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The Future Lies In The Past

Today’s story on Progress City is somewhat unique and calls for a different kind of introduction. This, as you may recognize, is the Contemporary Resort Hotel – or is it? And if so, from when? And why?

"My name is Ozymandias, King of Kings: Look on my hotel, ye mighty, and despair!"

For many years now, I’ve been trying to dig for information on this peculiar rendering by architect George Rester, an individual who did much design work for Walt’s original EPCOT city and the Walt Disney World resort. Sadly, the date has been cut off in my copy of the artwork, but the piece seems to depict an early concept for the Contemporary Resort Hotel – a concept that looks to be far more fanciful in its futurism.

I’m especially intrigued by the colossal statue sitting outside the hotel’s entrance, reminiscent as it is of the seated statues of Ramesses II at Abu Simbel. Who would have the statue been based on? Colossal Walt? Abe Lincoln? President GARCO? Who knows.

It’s interesting that this early concept – again, assuming it’s the Contemporary; it couldn’t be an idea for EPCOT city, could it? – actually looks far more “futuristic” today than the hotel’s final design. The swooping lines of the balconies, the mixture of curved and angular lines, and the various layers of recessed surfaces much more resemble Disney’s current take on futurism than the straight, mid-century lines of the actual Contemporary. In addition, the glassy, curvilinear outbuildings remind me of features of the early renderings for the Journey into Imagination pavilion.

One strike against this design, though – there’s no monorail!

It’d be interesting to see how this design fit into the evolution of the Contemporary. Unlike its counterpart the Polynesian, we’ve really only ever seen artwork for the Contemporary that shows it as it was eventually realized. It had to come from somewhere, right? Hopefully some day we’ll see more renderings released that will show just how early Walt Disney World development progressed.

And, strangely, if Disney ever wanted to build another futuristic hotel somewhere, they could look back more than forty years to Rester’s early designs.

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7 comments to The Future Lies In The Past

  • Smaha

    Kid in a candy store. There is *so* much to explore regarding the early design work and development of the WDW resort concept. Great find, and proof-positive that there’s more to the story than land development and construction. I still think there’s a book to be written, with tons of artwork out there like this to be put on display.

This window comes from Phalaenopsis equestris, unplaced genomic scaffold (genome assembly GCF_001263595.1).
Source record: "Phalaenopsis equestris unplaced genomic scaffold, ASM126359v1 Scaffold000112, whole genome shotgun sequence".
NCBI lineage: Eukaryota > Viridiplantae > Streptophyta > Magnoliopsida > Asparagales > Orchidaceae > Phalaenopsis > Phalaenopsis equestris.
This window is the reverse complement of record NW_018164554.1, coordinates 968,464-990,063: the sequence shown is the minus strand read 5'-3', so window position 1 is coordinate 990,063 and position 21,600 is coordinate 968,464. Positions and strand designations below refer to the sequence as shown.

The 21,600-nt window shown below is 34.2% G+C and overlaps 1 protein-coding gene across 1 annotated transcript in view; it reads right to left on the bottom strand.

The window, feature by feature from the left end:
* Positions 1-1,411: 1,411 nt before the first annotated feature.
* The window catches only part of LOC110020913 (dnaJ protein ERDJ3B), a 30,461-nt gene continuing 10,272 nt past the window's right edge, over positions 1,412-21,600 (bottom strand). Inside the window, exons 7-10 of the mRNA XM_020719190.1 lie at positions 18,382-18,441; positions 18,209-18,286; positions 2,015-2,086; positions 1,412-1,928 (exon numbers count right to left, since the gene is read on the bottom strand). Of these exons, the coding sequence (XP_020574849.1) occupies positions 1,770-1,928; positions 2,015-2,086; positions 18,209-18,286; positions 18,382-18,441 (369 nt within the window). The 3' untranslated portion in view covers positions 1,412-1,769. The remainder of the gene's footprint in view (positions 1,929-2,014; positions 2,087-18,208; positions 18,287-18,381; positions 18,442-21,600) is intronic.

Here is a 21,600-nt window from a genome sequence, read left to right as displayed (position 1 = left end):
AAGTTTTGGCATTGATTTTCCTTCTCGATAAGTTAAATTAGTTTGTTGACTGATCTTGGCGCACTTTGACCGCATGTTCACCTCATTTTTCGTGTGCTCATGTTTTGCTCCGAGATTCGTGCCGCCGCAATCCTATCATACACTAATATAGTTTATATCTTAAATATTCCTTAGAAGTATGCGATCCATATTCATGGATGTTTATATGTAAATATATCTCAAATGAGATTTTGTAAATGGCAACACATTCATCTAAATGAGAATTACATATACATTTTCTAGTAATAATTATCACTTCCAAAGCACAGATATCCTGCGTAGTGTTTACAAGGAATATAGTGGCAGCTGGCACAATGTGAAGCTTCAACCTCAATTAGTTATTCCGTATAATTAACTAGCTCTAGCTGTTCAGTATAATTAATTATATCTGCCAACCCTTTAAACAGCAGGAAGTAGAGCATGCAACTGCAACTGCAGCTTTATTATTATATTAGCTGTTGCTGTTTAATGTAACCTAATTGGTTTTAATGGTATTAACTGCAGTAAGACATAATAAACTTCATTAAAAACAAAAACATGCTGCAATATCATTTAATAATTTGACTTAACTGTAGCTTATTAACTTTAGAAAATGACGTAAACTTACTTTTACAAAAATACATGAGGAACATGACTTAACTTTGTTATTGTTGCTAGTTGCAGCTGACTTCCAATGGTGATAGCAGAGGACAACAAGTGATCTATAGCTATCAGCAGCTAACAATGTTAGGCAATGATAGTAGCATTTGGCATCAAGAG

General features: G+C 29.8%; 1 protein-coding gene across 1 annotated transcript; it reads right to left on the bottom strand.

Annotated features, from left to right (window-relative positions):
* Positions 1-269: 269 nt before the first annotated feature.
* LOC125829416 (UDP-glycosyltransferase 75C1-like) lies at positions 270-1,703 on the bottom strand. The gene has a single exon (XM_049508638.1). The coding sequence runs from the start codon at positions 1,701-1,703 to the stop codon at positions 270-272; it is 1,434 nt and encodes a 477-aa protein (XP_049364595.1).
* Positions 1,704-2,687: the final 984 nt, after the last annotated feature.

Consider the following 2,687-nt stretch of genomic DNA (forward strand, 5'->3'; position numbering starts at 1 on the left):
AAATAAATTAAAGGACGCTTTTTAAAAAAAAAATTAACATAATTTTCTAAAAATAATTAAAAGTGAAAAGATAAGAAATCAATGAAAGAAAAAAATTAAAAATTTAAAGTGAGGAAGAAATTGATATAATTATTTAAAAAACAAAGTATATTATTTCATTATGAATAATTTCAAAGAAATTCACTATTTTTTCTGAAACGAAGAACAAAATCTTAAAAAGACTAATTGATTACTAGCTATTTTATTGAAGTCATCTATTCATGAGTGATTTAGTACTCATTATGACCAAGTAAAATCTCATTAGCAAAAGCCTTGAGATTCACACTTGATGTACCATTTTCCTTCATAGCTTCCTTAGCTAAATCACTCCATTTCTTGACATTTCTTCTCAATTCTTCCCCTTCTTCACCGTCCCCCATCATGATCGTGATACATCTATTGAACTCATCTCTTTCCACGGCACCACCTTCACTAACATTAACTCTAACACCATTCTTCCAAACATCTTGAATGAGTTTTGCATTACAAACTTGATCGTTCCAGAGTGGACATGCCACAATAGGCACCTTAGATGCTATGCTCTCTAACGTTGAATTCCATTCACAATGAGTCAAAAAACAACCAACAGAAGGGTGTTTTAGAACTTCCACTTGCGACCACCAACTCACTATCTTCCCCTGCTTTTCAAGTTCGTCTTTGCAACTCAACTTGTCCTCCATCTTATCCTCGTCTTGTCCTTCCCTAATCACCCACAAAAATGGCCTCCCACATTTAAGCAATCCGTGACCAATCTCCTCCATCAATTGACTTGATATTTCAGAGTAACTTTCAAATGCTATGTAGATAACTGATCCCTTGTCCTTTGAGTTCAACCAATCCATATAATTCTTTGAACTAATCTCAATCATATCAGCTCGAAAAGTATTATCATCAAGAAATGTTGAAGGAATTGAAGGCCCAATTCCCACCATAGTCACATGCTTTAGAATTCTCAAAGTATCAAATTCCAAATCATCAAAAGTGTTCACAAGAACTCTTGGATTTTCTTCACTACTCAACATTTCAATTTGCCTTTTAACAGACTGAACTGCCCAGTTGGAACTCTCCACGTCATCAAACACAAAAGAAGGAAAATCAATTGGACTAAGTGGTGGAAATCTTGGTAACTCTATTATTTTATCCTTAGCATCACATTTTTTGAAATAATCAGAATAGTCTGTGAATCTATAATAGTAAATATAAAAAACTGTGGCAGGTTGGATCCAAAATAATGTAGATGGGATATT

• This is a great piece of artwork…I would LOVE to know more about it.
    It does, however, look a bit dystopian to me. Perhaps it’s the darker color scheme.

  • Gary

    Great piece of art. Things like this always fire the imagination of what might have been, though I must admit a personal preference for the Contemporary that is. And am I the only one who wonders why they named the futuristic resort the Contemporary anyway? Contemporary means of the present; why not call it Disney’s Future Resort, or even Post-contemporary?

    Kudos and thanks, too, for the great President GARCO reference.

  • RO93461

    It looks very “Atlantian” to me. A VTTBOTS officers club?…I expect the Seaview to surface by the entrance sometime soon.

  • Mike Cozart

    This is a concept for a Disney Beach resort being designed in the 1972-1974 period. I think the statue was to be Neptune or Triton…….there was NO monorail connection to this. I will feature drawings and plans for this unbuilt resort on my Tomorrowlounge blog

    • Mike – That’s fantastic!! I can’t wait to see your post. I know that Disney had planned beach development in that era, but I never would have guessed that there was art, or that this was from that project! Thanks for the info!

  • Excellent article.
    The conceptual design is very good

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